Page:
Soon after that summer’s assembly in Philadelphia, Salmon Campbell selected Reese as task force chairperson. At a later assembly the task force became a special committee, and the scope of the project was widened to include historical information about all-Black synods.
Over Zoom Reese pointed out that, despite the additional latitude, "All-Black Governing Bodies" ended up focusing on presbytery history. He said that a deeper look at all-Black synods — and the history of all racial ethnic synods inside the PC(USA) and predecessor denominations — would be a worthy sequel.
Reese said that Salmon Campbell likely picked him as chairperson because of their previous work together, including through the Presbytery of Philadelphia. In 1989 Reese was director of the national church’s Racial Ethnic Ministry Unit. At a previous posting with the General Assembly Mission Council, Reese worked with ordained women of color, including national church leaders such as Salmon Campbell and the Rev. Dr. Katie Cannon.
“I think that the naming of other people on the committee was also done by her,” Reese said of Salmon Campbell.
Reese’s handwritten “Foreword,” -PHS records.
With Reese as chair, the task force pored over available church records, including documents collected at PHS’s two locations at the time, in Philadelphia and Montreat, North Carolina. A problem was the lack of documentation. The task force “was unable to locate a single meeting docket from an all-Black mid council,” Reese said, and the records of PCUS-affiliated Black congregations were extremely difficult to find. Some records were eventually found at other repositories or congregations.
Lacking extensive records, the task force relied on secondary historical sources and personal accounts. Black Presbyterians mailed in stories of ancestors’ involvement in church groups and sat down for oral history interviews.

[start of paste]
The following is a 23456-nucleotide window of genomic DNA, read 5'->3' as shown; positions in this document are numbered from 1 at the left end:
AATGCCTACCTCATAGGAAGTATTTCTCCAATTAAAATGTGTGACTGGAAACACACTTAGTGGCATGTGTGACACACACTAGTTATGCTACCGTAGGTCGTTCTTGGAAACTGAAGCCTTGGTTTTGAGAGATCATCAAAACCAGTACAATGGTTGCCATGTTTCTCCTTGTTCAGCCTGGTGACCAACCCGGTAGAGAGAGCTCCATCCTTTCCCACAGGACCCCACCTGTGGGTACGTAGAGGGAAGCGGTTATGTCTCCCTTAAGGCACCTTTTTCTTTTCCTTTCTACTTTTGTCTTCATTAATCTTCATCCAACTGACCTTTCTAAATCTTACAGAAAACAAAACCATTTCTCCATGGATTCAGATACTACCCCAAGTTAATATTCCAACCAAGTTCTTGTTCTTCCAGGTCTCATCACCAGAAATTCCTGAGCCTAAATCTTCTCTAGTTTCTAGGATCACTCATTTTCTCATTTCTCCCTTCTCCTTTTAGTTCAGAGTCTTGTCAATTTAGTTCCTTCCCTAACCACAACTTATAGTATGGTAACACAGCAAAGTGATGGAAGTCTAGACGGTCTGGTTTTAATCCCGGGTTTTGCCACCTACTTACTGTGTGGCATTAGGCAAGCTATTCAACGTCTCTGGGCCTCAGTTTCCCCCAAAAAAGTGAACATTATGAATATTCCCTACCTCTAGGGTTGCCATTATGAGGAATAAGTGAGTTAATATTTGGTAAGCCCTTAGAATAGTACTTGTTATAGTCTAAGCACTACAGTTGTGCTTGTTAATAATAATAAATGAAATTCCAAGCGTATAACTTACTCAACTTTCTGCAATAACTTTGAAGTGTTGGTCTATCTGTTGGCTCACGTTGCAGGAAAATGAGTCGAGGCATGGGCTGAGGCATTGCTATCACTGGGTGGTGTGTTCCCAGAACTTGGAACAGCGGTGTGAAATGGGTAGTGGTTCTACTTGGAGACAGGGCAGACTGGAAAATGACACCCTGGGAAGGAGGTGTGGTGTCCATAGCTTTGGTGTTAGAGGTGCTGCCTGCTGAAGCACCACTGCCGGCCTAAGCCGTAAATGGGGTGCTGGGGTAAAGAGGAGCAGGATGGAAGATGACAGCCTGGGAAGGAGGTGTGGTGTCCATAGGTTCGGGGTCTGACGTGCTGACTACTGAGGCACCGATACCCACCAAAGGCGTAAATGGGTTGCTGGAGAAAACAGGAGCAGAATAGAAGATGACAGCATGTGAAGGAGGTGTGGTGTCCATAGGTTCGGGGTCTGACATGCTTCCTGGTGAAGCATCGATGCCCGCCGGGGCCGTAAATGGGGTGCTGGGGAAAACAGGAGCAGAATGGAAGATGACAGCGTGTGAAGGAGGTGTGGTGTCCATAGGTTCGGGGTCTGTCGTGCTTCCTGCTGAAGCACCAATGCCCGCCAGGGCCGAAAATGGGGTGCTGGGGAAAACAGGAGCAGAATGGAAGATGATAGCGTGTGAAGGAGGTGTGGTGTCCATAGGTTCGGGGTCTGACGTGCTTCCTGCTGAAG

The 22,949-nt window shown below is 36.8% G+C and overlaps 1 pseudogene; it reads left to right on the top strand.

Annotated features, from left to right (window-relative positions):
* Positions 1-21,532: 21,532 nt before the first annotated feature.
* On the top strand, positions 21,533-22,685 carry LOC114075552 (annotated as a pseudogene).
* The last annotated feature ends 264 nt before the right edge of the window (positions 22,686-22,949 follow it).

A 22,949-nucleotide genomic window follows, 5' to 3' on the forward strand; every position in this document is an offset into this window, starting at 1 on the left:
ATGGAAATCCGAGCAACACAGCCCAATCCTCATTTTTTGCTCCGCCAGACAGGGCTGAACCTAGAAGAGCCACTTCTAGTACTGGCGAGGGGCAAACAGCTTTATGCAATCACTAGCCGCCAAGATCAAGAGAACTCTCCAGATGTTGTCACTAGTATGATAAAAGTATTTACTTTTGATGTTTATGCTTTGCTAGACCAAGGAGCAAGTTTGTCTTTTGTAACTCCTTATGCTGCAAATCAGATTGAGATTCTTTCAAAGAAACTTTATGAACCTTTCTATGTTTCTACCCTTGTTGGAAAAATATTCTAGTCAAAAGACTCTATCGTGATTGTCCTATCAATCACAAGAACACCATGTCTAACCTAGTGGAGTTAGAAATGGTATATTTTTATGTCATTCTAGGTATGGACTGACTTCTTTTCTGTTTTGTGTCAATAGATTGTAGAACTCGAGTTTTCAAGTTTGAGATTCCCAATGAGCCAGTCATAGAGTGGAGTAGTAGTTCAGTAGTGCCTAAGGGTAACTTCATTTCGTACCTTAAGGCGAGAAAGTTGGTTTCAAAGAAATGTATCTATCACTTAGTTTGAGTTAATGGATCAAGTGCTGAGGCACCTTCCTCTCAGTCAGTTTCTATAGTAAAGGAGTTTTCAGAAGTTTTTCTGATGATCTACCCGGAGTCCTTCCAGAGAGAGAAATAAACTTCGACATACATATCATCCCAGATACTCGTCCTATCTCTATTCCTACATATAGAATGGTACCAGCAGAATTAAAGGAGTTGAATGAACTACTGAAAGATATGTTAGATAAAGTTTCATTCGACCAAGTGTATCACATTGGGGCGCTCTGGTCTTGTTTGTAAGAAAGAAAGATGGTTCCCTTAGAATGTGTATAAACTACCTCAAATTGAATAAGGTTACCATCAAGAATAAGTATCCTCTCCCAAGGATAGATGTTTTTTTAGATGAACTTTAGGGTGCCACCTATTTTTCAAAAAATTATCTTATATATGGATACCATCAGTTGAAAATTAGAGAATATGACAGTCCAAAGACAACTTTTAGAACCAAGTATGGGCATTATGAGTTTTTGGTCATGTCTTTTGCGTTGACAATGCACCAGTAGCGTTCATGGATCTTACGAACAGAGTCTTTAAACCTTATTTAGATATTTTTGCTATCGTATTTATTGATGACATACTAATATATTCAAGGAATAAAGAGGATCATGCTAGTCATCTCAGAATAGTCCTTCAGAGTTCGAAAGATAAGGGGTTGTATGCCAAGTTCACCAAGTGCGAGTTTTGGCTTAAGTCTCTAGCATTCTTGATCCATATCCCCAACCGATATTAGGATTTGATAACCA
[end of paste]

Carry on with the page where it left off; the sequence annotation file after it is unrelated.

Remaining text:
Reese remembered one especially helpful trove of histories from Johnson C. Smith Theological Seminary, where students had stored dissertation theses about congregations, mission fields and all-Black mid councils. He noted that one of the task force members, Mattie Solice Grigsby, had been a librarian at Johnson C. Smith. Reese thought the theses were eventually sent to Atlanta University, a recollection supported by Worldcat listings of Atlanta University Center microfilm.
The years of research and editorial work went smoothly, Reese said. Task Force/Special Committee records at PHS show Reese being consulted about the final title, art selection and line edits. An early draft of the book’s foreward is in his handwriting.
Reese’s undergraduate years at Knoxville College and graduate work at Pittsburgh-Xenia Seminary gave him insights into the UPCNA, leaving him well positioned in the ‘80s and ‘90s to chair a PC(USA) task force comprised of Presbyterians from the three major predecessor denominations. Four of the final task force members had worked in the UPCUSA prior to Reunion in 1983, Reese said, and two in the PCUS.
"All-Black Governing Bodies" shows that the UPCNA’s Women’s General Mission Society energetically supported Black congregations and schools in the parts of the South where that denomination was present. Across the denominational mission schools for Freedman founded after the Civil War — institutions that would be centers of Black Presbyterian life into the 20th century — most of the teachers were women.
Reese said that during the civil rights era the UPCUSA was well organized in its support of all-Black mid councils, creating a climate where close personal relationships could form among pastors, church members and national staff. As "All-Black Governing Bodies" emphasizes near its end, that closeness helped develop generations of African American leaders who went on to lead church agencies and General Assemblies, including Salmon Campbell and the Rev. Lawrence Bottoms, moderator of the 1974 PCUS assembly in Louisville and a task force member. The book is dedicated to Bottoms, who passed away shortly before its publication.
“There was a holy pride in being able to help these persons,” Reese said about the closeness of all-Black mid councils. His own pride in that group history has helped him remember details large and small.